It appears that Reality TV is not as harmless as one might have thought. When Channel Blue begins to lose visitors, largely because its reality stars have become a little too selfish and nasty to one another, then there is only one thing for it – a grand finale, an all-out ratings grabber, a show to be talked of down the pub for years. The fact that it involves the destruction of the Earth through a carefully orchestrated plan involving the distribution of offensive pens to men with their fingers on the nuclear bomb button is little more than an inconvenience. It’s sad for those who have worked on the show, of course, they might even miss some of the mad as hatters humans, but to save jobs, Channel Blue has to go. Earth has to go.
In a novel reminiscent of The Hitchhiker’s Guide to the Galaxy mixed with The Truman Show, our host is failing Hollywood screenwriter Perry Bunt. He now does what a failed screenwriter is supposed to do in such reduced circumstances, he teaches screenwriting. Among his students is the beautiful, flawless Amanda. She rarely contributes, she just scribbles down ideas taken from the scripts of Perry’s fledgling writers. When Perry, driven by lust, follows her one day he finds himself in a television studio in front of a director. The only problem is that the director is a big blob of slime with a near infinite number of eyeballs. Perry is immune to all desperate efforts to brainwash him (something to do with metal plates in the head) and so from that moment onwards everything changes for this rather hapless human. It’s not long before he has taken on to his own shoulders the burden of boosting Channel Blue’s ratings, of saving Earth. It’s a heavy load and it gets him into all sorts of trouble. All watched by flies. Lots and lots of flies. Or, as these aliens like to call them, cameras.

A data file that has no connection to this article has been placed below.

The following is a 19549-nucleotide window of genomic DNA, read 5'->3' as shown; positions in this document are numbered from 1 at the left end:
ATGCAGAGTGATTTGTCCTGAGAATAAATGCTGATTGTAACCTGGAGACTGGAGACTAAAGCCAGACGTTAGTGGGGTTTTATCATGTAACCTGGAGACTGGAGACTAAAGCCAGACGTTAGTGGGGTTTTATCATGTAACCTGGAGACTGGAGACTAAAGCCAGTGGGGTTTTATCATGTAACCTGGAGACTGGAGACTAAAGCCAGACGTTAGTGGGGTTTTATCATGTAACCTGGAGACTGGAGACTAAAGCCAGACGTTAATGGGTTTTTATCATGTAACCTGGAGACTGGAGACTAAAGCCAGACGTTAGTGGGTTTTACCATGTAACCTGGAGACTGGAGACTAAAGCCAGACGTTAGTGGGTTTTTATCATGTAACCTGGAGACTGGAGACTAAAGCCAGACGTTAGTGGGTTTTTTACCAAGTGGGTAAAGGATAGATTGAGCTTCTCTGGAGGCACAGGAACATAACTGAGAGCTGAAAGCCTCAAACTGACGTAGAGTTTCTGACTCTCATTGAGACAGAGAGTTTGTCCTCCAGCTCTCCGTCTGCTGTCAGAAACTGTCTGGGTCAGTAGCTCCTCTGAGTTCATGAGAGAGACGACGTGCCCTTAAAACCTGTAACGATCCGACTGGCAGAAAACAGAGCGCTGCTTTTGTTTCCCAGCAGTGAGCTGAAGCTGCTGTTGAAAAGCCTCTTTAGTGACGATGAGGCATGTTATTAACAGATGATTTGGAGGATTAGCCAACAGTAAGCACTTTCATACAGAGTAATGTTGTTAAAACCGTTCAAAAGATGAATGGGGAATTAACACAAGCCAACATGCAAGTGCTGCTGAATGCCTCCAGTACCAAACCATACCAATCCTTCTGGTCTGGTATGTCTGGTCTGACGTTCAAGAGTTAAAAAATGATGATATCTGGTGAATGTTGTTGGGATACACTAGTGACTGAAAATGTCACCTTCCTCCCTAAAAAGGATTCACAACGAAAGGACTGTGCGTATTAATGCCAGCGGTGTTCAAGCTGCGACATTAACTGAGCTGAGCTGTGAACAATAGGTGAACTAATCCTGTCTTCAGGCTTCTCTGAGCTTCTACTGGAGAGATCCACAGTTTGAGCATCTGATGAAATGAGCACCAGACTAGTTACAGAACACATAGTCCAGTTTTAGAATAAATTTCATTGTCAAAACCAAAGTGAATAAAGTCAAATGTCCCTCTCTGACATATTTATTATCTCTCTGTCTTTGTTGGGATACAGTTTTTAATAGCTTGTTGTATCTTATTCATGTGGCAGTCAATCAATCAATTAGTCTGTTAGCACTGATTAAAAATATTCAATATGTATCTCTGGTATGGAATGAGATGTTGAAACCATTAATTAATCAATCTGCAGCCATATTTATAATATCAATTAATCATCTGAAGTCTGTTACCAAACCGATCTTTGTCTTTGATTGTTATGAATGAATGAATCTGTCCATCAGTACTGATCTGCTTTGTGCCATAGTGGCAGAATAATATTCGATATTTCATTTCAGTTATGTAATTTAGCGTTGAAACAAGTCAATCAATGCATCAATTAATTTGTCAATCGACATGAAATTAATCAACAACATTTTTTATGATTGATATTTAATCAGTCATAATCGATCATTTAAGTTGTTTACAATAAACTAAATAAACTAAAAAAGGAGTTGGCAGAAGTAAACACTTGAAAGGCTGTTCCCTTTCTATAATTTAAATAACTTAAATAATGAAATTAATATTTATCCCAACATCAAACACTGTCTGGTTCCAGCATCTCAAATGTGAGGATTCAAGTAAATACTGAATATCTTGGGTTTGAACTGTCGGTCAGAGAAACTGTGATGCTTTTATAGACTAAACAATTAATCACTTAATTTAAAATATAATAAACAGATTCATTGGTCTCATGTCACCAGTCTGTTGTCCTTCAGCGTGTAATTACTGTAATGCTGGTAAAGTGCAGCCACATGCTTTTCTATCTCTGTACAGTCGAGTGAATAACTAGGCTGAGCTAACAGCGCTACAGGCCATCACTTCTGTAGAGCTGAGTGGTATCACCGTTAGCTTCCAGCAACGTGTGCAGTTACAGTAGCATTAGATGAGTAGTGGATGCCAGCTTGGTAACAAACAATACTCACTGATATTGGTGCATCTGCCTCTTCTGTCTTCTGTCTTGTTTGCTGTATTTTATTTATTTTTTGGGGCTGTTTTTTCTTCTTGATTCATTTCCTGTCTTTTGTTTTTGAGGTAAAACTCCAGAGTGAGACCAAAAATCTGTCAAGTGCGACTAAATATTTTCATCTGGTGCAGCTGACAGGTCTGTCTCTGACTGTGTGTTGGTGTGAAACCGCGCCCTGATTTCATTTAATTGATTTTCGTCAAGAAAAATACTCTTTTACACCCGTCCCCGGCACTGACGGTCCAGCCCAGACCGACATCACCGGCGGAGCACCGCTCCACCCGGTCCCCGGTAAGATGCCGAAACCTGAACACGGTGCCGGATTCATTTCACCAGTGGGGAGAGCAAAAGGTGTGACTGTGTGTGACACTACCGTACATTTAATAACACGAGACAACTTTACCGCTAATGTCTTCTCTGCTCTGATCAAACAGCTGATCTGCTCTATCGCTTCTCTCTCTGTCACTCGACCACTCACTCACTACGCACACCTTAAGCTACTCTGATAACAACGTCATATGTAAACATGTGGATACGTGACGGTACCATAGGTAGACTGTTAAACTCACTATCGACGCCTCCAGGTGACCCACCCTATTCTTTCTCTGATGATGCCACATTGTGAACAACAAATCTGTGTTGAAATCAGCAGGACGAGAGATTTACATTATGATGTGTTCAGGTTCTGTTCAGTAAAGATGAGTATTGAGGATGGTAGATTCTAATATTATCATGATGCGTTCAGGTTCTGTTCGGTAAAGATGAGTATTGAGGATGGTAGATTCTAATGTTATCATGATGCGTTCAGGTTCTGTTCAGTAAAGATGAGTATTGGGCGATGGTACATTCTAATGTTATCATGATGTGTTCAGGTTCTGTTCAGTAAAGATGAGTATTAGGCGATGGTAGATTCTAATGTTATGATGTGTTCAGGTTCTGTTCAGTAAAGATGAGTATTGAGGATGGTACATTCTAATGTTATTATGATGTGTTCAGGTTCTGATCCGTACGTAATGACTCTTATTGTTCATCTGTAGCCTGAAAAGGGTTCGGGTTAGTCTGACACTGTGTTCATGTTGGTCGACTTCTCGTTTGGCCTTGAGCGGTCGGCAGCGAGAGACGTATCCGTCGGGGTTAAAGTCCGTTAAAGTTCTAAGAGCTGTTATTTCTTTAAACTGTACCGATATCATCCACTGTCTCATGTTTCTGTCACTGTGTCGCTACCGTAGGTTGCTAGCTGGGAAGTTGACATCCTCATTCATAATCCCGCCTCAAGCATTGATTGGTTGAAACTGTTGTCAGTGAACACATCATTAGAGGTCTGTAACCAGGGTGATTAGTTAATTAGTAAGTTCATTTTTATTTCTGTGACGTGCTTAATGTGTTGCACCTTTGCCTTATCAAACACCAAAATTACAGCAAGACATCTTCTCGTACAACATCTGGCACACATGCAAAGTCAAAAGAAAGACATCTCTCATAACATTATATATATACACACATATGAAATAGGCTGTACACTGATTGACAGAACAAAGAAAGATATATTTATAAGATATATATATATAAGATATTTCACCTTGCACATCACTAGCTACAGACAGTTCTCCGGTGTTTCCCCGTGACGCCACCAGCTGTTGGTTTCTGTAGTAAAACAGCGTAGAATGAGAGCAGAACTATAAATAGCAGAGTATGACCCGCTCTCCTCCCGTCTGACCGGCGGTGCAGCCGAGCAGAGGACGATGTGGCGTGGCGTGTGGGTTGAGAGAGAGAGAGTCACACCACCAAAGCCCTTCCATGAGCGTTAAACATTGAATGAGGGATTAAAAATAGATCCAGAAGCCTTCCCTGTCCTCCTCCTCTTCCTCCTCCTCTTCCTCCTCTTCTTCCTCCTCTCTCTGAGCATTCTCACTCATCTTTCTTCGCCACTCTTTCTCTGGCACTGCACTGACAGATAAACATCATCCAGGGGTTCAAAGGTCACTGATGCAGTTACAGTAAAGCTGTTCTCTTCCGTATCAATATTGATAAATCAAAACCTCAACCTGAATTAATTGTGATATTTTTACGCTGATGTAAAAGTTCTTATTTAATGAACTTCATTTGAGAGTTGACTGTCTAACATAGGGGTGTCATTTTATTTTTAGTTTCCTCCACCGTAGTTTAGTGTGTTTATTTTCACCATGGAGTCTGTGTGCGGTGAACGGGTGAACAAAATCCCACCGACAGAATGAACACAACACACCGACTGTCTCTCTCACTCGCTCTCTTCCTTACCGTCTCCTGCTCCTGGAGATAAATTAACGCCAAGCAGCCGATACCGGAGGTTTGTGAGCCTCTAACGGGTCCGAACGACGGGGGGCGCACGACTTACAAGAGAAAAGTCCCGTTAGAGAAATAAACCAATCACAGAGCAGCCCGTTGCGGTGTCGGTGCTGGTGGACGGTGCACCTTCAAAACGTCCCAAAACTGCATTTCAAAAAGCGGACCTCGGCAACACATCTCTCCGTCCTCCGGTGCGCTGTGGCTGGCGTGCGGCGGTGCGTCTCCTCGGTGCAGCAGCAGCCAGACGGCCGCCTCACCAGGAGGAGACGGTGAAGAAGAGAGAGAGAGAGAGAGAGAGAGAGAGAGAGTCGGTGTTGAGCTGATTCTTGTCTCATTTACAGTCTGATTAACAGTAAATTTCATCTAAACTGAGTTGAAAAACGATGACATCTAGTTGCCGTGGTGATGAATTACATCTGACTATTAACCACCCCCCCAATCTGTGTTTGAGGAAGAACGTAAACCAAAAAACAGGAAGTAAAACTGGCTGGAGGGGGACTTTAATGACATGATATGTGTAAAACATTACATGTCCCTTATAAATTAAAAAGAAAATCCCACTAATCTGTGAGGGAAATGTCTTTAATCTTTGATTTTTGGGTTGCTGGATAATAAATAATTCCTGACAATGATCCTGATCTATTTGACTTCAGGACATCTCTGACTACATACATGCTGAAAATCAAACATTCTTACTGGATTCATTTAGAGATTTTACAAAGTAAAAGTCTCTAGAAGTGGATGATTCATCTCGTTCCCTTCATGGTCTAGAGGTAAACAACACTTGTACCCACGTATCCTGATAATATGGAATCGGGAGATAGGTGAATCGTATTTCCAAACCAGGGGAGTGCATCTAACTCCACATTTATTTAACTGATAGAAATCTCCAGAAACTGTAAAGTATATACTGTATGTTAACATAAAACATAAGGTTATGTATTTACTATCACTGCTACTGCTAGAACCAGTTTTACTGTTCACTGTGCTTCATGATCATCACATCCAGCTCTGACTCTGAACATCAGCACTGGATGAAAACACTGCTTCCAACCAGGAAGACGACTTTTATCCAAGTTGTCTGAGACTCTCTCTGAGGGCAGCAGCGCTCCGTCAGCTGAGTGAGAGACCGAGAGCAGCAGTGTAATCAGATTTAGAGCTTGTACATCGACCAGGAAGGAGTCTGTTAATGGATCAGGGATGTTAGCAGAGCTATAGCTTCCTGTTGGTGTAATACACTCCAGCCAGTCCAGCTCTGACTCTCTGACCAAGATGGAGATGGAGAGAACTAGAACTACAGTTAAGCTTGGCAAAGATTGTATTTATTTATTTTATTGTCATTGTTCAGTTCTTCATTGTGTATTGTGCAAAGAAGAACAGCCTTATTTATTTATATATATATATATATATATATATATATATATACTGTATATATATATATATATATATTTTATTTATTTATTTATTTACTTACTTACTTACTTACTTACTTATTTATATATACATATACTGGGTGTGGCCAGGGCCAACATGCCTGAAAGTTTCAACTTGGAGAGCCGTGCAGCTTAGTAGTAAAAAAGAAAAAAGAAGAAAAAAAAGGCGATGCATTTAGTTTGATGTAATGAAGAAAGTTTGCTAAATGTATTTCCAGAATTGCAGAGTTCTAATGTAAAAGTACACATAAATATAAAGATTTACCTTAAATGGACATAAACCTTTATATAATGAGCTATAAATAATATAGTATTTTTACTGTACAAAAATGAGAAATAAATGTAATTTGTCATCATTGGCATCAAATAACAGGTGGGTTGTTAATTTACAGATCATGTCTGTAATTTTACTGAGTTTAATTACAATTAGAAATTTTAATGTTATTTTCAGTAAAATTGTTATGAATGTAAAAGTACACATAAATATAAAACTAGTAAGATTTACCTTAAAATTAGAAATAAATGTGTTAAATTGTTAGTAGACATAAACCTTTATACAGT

There is lots to enjoy in Channel Blue. It is almost overflowing with humorous situations and jokes as Perry tries to make his fellow humans more pleasing to alien TV viewers, even starting a cult encouraging everyone to be nice to everyone else to keep the aliens happy. There are explanations for everything, nothing is not televised, even dreams, visions and religion itself have an alien origin. In tandem with the picture on Earth, there’s also much to learn about Amanda and her fellow aliens – notably their sexual tastes – and hints about what they’ve done elsewhere in the Universe.
But while Channel Blue did make me laugh outloud on a few occasions, and I did warm to Perry, on the whole it left me with not much of an impression. Many of its jokes (especially those about God, Satan, Elvis, religious fanatics etc) seemed forced and predictable. Perry’s obsession with sex also got rather tiresome. The novel does make an effort to become more serious at a later point, touching on themes of terrorism, rendition and torture, but the change in mood didn’t work for me, neither did the ending. Any moralising about what humans have done to their world and how nasty people have become seems less biting when the aliens are shown to be even worse.
The Hitchhiker’s Guide to the Galaxy books are among my science fiction first loves. It’s possible that this predisposed me to not enjoy a novel that works so hard to remind me of it.